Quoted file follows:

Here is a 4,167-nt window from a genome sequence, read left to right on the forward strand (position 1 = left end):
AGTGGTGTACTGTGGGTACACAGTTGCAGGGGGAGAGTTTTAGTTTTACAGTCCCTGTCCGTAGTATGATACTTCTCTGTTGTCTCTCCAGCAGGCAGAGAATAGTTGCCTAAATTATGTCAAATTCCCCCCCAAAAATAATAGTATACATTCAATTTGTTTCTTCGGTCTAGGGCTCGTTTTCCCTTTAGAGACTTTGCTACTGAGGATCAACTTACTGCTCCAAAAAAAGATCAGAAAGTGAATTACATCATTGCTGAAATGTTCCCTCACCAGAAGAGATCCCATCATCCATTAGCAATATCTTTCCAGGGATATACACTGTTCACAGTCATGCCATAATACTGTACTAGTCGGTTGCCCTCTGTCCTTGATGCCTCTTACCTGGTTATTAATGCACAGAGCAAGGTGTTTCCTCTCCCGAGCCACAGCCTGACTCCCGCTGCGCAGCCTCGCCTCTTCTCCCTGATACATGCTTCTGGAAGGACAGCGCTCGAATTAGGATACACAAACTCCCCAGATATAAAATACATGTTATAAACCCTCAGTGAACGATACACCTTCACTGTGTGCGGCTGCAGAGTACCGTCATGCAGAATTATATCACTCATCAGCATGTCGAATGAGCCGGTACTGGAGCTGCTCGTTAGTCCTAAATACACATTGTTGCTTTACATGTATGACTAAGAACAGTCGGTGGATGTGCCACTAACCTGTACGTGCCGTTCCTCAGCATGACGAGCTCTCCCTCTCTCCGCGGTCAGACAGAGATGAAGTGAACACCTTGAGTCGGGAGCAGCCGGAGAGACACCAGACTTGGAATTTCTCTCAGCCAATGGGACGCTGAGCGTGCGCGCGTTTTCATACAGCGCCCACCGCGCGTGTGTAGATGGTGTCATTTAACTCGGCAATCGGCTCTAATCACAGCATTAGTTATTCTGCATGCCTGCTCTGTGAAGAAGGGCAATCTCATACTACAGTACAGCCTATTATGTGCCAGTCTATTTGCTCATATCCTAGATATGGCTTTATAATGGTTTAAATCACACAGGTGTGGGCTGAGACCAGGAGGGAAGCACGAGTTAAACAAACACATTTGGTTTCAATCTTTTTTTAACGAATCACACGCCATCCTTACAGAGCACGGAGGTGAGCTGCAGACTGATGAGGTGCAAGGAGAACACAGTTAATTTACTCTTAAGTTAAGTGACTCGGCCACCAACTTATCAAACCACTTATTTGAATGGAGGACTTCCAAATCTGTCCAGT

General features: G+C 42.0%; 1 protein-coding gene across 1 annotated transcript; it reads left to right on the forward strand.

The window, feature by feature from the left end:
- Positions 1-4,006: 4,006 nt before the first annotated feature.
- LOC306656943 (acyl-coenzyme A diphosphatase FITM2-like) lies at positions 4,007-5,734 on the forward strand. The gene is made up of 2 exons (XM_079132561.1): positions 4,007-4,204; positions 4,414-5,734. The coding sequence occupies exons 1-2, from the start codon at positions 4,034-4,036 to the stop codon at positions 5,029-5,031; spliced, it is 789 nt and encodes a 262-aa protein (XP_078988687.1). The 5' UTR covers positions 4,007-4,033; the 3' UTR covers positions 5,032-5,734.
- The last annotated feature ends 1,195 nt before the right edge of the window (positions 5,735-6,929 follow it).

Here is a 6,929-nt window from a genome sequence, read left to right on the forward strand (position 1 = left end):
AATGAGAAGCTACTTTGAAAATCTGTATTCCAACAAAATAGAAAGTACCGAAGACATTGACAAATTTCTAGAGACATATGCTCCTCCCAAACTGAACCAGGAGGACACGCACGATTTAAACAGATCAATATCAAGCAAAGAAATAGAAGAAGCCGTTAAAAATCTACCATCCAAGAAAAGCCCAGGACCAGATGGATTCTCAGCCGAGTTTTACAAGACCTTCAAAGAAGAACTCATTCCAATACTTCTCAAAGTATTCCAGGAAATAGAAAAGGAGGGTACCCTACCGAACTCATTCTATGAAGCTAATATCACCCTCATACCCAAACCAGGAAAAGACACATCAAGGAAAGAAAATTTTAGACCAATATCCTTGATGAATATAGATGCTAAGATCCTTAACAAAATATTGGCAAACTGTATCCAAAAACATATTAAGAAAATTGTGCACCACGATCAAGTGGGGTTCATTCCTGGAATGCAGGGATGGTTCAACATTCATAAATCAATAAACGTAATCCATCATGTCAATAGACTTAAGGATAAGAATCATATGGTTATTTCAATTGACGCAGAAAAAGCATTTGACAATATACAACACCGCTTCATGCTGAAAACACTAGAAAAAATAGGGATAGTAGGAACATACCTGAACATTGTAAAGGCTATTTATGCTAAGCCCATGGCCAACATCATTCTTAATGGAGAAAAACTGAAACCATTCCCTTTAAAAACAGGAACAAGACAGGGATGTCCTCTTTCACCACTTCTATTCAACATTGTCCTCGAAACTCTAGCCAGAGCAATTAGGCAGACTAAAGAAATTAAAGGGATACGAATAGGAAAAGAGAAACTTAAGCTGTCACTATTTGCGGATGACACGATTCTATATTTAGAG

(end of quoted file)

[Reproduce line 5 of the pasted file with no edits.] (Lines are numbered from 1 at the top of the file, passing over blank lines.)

- Positions 1-4,006: 4,006 nt before the first annotated feature.